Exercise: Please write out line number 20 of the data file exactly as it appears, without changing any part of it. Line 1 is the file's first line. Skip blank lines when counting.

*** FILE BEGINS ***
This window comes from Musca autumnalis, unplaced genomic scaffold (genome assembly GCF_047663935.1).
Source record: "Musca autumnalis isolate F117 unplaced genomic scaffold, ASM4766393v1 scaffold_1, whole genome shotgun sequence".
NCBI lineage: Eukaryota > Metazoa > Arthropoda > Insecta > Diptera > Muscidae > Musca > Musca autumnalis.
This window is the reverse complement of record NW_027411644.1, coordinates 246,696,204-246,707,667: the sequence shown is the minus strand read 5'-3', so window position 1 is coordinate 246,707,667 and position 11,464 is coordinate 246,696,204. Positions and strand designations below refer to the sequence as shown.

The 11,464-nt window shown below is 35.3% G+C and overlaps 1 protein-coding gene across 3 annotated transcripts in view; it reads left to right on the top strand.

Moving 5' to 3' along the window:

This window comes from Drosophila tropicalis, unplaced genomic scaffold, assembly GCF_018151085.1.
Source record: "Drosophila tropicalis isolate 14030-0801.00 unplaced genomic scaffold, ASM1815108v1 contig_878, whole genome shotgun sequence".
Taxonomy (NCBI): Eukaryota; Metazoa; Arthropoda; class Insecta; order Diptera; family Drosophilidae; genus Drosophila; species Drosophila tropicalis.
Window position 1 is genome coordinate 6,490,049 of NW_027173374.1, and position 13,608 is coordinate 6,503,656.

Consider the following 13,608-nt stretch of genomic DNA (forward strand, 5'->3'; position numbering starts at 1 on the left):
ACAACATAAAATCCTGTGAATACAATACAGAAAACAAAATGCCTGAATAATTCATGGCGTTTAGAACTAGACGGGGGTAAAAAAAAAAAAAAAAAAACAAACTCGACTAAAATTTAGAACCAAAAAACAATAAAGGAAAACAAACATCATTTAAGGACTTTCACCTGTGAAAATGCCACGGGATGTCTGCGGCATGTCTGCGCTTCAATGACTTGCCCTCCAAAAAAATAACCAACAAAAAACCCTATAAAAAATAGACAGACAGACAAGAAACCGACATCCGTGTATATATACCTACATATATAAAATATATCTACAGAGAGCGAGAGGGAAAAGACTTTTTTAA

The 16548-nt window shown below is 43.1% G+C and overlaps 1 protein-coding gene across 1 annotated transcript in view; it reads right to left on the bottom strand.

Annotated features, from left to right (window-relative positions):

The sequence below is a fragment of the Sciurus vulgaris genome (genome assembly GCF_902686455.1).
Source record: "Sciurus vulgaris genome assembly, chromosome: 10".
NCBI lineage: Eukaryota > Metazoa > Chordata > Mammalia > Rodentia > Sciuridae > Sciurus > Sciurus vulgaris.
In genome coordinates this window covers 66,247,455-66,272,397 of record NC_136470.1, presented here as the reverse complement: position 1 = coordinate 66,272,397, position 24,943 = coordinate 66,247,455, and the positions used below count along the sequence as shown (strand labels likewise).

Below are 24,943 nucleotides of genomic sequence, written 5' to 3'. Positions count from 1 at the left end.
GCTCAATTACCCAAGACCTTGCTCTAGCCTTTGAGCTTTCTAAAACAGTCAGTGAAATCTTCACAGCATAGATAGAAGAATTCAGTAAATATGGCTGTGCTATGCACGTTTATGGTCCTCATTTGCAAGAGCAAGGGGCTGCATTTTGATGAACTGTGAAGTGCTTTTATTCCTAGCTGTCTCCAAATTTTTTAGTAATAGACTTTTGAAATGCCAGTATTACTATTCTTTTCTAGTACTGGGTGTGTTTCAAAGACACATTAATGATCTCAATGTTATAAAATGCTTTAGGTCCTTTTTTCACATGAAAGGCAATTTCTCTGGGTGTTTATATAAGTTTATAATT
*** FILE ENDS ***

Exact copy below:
GCTCAATTACCCAAGACCTTGCTCTAGCCTTTGAGCTTTCTAAAACAGTCAGTGAAATCTTCACAGCATAGATAGAAGAATTCAGTAAATATGGCTGTGCTATGCACGTTTATGGTCCTCATTTGCAAGAGCAAGGGGCTGCATTTTGATGAACTGTGAAGTGCTTTTATTCCTAGCTGTCTCCAAATTTTTTAGTAATAGACTTTTGAAATGCCAGTATTACTATTCTTTTCTAGTACTGGGTGTGTTTCAAAGACACATTAATGATCTCAATGTTATAAAATGCTTTAGGTCCTTTTTTCACATGAAAGGCAATTTCTCTGGGTGTTTATATAAGTTTATAATT